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Wednesday, 17 November 2010


Islam is being "demonised" as a result of atrocities carried out in the name of a "distorted" version of the faith, former Metropolitan Police Commissioner Lord Blair of Boughton has said. The ex-commissioner, who led the Met during the 2005 suicide bombings on London's transport system, described Islam as one of the "great" Abrahamic faiths and a "faith of peace" which had suffered as a result of atrocities carried out by individuals. The religious impulse should be recognised as a source of goodness in spite of the "horrors" inflicted by organised religion, he said at the Theos think-tank annual lecture in central London. Religious people were losing the struggle to make it "clear" that faith impels them to do good deeds, he said. To most people faith looks "irrelevant, clannish, prejudiced, old-fashioned and violent," he said.

But the greatest achievements of history, such as the abolition of slavery and the provision of education or free health care for all had their origins in the religious impulse, he said. "Religion should be the most peaceful of all the agencies of social cohesion," he said. "Its infinite number of unseen and unsung acts of charity and love are not known individually but in total they are part of public consciousness. "They should be and remain the glue that permits modern society to exist, particularly in an increasingly urbanised age - in other words, they are a bulwark of public order, in the sense of orderliness and tranquility." In his lecture, Lord Blair, who is an Anglican, emphasised the importance of doubt in religious faith.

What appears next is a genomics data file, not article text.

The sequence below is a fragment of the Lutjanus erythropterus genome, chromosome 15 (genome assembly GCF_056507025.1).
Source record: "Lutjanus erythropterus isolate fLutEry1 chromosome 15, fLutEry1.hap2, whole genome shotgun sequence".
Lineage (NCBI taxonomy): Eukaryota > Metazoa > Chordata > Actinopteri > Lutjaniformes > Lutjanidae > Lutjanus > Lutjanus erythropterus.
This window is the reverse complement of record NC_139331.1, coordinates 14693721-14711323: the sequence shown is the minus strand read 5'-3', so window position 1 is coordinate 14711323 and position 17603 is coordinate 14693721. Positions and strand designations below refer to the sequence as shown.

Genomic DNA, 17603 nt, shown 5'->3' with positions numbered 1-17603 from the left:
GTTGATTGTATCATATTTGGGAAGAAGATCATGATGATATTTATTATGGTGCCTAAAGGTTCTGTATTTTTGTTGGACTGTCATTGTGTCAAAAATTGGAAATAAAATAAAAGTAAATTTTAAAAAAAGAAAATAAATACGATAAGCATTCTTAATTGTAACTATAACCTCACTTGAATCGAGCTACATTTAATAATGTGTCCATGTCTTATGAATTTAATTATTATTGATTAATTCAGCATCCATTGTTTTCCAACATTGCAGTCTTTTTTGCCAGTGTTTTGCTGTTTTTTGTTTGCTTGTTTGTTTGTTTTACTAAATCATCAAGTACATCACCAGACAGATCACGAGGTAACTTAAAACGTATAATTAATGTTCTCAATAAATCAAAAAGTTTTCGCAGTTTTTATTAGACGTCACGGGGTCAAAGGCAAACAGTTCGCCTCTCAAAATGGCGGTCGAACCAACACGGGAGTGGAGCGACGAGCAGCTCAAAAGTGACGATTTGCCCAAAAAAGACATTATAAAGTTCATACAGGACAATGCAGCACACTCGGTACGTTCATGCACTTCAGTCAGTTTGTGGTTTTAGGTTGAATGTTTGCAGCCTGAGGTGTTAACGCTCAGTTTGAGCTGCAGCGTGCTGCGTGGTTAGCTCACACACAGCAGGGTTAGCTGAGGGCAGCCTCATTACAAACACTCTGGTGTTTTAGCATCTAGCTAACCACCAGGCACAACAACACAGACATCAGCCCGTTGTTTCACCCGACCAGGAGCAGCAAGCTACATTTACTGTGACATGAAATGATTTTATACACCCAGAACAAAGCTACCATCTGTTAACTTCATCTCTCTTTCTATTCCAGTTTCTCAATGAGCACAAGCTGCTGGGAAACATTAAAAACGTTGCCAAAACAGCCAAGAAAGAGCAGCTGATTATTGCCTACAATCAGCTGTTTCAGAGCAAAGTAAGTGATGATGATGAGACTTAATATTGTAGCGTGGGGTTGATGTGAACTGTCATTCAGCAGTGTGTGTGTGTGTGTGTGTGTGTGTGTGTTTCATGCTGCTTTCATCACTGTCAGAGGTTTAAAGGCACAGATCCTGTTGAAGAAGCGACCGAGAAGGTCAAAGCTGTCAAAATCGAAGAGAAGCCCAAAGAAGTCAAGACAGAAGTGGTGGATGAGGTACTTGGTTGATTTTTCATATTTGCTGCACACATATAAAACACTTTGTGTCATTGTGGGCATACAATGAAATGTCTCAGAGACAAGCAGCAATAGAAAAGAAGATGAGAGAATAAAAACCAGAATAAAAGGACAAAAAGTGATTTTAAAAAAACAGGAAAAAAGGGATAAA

The Press Association